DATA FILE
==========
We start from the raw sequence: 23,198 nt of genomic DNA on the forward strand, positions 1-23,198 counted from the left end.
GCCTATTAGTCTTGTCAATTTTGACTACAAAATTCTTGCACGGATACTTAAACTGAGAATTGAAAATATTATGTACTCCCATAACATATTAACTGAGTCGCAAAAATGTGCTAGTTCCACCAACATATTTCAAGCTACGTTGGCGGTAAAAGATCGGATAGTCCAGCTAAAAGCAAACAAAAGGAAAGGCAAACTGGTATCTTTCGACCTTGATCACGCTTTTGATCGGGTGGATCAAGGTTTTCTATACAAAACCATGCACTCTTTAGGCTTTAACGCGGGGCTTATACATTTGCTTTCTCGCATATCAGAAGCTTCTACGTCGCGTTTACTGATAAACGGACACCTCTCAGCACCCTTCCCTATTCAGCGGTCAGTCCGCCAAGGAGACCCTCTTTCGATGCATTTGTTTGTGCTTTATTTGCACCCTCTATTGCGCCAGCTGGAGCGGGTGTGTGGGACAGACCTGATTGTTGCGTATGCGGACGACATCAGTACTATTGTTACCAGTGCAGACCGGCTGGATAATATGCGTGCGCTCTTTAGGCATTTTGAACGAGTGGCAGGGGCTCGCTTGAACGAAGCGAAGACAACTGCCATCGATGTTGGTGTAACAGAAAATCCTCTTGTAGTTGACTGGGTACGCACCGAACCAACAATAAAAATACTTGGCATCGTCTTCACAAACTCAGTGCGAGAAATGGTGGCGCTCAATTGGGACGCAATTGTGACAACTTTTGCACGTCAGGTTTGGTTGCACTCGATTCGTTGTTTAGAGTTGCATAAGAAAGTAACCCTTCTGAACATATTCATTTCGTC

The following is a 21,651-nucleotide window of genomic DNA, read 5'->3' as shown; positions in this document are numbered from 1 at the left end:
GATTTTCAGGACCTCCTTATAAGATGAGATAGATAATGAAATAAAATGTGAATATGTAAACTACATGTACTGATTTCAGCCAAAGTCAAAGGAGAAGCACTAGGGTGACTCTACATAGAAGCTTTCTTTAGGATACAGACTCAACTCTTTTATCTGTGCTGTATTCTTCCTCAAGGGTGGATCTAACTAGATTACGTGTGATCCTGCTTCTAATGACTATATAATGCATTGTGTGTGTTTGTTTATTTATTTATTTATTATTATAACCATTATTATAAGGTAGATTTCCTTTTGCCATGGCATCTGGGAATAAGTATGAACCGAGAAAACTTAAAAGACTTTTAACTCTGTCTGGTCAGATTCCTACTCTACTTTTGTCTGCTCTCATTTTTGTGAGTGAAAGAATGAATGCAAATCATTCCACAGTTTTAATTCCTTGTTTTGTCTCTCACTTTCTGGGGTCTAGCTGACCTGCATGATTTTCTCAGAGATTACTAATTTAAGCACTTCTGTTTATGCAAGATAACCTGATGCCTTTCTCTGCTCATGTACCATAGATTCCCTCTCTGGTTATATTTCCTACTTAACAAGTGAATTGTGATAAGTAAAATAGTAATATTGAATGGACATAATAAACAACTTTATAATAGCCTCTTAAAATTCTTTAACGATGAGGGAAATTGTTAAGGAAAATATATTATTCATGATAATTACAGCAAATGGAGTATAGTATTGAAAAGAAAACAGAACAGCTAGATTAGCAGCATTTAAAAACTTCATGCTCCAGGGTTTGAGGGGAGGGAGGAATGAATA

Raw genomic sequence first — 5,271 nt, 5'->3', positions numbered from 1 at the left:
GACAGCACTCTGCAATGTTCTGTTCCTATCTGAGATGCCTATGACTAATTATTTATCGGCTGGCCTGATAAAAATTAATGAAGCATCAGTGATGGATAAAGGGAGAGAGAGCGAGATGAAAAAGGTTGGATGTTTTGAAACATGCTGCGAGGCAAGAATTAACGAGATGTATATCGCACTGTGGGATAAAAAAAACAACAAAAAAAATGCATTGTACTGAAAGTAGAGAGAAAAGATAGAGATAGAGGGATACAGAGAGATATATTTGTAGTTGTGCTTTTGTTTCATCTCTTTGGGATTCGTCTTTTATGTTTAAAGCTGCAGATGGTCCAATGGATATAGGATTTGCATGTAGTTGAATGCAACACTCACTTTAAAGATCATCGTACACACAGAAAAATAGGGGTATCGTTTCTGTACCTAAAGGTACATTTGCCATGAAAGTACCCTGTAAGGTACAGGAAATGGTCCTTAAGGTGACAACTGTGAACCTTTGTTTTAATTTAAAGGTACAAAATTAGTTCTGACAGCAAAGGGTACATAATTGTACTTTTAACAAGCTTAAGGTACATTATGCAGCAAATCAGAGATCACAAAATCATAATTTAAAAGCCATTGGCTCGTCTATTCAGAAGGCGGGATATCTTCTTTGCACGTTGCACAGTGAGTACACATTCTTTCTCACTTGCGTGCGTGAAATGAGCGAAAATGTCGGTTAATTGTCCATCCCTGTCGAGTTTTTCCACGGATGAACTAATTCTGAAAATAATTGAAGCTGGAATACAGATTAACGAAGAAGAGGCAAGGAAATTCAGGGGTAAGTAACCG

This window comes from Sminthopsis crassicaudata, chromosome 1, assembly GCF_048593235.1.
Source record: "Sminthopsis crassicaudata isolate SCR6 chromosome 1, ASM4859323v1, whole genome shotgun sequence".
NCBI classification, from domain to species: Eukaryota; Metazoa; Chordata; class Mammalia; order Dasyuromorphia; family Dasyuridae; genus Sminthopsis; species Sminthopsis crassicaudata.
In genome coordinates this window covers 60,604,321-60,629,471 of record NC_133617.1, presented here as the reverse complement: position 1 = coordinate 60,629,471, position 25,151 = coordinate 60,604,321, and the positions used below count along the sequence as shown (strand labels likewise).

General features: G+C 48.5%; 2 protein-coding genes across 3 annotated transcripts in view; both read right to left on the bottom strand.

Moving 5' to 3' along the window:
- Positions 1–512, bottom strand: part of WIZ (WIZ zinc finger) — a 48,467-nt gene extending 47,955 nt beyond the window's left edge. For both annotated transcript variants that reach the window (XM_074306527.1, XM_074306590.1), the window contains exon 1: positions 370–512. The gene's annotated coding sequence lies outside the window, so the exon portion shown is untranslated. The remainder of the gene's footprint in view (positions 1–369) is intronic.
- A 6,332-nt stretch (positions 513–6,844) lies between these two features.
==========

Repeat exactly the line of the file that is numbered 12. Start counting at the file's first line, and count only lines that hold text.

Moving 5' to 3' along the window: